Thursday, December 01, 2011

Dark Days Challenge Week 1: El Juice


I signed up for this year's Dark Days Challenge, hosted by (not so) Urban Hennery, a Washington State local food blog, that asks participants to cook one meal each week from November to April  featuring SOLE (sustainable, organic, local, ethical) ingredients and write about it on your blog.   Since I already cook this way often and I preserve a lot of our food anyway, I'm looking forward to this effort.  I am going to state right now, for the record, that buying certified organic food is not a priority me.  Governmental licensing is expensive and small local farmers can't afford it.  So while I can't officially prove that the foods I will prepare for this challenge are "organic" they meet the spirit of this requirement.  "Local" is suggested to be defined as a 150 mile radius, which I will do but if I can't find something produced within a 150 mile radius of Ann Arbor, I'll make sure it's made in Michigan. 

For my first week,  I decided I wanted to clean out my freezer of the last of the beef I got from my fellow Girl Scout Leader Debbie, who raises the Belted Galloway cattle right across the street from my church.   This means every week, I see my future beef it grows from calf to steer.   This breed is great to look at - sort of like an Oreo cookie.    Anyway, butcher just called me today to find out how I want it cut, so it was time for the last pot roasts to be cooked.



I took them out of the freezer before work at about 5:30 am,  and added some carrots I bought from Seeley Farm, and some Meijer store brand onions that I am hoping are local because most of Michigan's storage onion production occurs on the west side of the state near Meijer's distribution center in Grand Rapids.   I'll try to make sure for my next attempt.

I seasoned it with rosemary I grew myself, and some kosher salt which may be local, but I am not sure.  Michigan has extensive salt mines.    Also used was home brew that my neighbor Larry made last fall.  It was a great effort for his first time brewing.    I popped the frozen beef in the oven at 5:30 am and programmed it to be done cooking at 6 pm when I hoped to be home that evening and headed off to the office, knowing the pot roast would thaw over the course of the day and the oven will fire up about 4 to start dinner.   I planned on serving the beef on baguettes my neighbors Suzanne and Lisa deliver to my door every Monday and Thursday.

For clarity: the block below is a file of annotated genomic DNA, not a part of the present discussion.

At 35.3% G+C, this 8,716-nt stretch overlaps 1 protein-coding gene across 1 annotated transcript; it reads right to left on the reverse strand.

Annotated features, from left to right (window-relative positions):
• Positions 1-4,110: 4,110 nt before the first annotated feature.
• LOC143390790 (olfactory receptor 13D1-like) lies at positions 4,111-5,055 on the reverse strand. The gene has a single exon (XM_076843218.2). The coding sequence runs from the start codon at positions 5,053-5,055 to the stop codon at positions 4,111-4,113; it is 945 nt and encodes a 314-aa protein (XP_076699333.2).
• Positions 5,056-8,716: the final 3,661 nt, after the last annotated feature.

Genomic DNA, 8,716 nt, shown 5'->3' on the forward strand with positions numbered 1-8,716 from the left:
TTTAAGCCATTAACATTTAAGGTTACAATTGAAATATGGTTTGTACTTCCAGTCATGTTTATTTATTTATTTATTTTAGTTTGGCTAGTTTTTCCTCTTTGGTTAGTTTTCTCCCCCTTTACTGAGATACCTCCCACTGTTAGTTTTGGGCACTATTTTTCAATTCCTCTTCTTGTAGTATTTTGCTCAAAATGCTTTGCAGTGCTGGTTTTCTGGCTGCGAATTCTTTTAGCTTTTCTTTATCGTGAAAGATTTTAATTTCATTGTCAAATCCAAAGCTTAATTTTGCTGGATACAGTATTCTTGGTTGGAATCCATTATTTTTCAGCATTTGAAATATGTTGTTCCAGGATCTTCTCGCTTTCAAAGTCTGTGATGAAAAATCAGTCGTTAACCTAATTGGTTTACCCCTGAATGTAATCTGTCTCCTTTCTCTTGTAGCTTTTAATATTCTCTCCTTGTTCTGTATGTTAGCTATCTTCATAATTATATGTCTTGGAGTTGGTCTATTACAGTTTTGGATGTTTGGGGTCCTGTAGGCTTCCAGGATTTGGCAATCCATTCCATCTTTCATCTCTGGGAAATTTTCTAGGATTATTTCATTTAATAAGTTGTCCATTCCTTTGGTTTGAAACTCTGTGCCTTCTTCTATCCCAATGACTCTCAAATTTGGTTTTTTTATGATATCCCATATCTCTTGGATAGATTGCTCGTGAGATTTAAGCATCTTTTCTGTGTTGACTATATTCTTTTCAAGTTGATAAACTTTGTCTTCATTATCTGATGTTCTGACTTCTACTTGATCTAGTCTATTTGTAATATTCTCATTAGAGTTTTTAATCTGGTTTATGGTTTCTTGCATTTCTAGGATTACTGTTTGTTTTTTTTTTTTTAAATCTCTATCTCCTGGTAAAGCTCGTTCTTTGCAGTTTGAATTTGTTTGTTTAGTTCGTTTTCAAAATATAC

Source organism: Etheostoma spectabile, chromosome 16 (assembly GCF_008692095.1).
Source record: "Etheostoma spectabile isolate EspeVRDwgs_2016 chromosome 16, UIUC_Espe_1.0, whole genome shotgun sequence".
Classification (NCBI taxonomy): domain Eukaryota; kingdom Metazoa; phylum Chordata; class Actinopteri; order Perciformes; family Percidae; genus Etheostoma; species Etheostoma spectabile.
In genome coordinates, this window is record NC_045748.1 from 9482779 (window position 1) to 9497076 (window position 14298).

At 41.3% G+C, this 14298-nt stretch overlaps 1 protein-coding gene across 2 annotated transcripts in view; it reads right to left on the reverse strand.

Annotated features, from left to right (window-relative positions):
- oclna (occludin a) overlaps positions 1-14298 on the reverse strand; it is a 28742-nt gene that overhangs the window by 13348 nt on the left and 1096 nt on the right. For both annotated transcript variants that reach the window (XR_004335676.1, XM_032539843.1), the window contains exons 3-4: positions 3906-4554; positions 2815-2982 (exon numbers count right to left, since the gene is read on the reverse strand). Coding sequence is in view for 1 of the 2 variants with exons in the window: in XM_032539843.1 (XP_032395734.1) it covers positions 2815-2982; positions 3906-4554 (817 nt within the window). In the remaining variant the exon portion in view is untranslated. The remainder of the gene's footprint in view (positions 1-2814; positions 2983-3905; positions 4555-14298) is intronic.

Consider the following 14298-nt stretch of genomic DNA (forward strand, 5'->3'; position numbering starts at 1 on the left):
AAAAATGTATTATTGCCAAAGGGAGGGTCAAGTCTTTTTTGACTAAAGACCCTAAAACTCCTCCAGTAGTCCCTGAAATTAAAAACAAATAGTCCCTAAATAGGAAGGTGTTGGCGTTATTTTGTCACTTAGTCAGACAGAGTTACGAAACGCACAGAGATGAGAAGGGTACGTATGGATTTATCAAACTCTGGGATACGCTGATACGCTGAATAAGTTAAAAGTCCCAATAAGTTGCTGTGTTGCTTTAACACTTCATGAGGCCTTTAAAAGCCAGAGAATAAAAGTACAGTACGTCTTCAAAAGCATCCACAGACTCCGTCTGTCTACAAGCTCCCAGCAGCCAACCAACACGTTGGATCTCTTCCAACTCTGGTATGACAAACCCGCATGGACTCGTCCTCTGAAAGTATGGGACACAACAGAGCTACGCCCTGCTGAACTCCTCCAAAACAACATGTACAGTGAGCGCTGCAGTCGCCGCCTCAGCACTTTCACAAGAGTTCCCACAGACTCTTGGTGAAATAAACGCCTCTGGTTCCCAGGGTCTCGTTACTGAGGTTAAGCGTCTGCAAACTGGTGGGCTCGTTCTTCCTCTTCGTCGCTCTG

I have to tell you the origin of the name of this recipe "El Juice".  It was the way my dad pronounced "au jus", and I guess everyone else in the world calls the dish "French Dip", but not my family.   It's roast beef on a baguette with a french onion soup inspired dip to dunk the sandwich in.   My teenagers love this!    I got home about 6  to wonderful smells emanating from the kitchen and Lisa and Suzanne's baguette was waiting.   I strained the cooking liquid, sliced the beef and the baguette and made sandwiches for everyone.  It was a great meal at the end of a very busy work day for me. 

El Juice

2 -3 small pot roasts
2 onions, sliced
5 carrots, peeled and cut into 3 inch lengths
1 t. rosemary
kosher salt and pepper
1 bottle of your favorite local beer
2 cups water

In a large roaster. place meat and vegetables and season.  Cook at 325 for about 2 hours until tender.  Remove meat, strain broth.  Slice beef and serve on baguettes for dipping.  Serve roasted vegetables on the side. 

2 comments:

lookinout said...

If you had not explained 'au jus", I would have expected it to be a dinner serving a freshly roasted, juicy beef with the drippings, plus potato & veg. It's not a sandwich in my house, but it sounds delicious.
Gillian

Whirliegig said...

Looks and sounds tasty! A good French dip was one of the things I missed while living in the south. The bread most people served it with was too soft to stand up to all those tasty juices and half the sandwich would fall apart before you could eat it up. So glad to be back in a place where we know how to serve it right!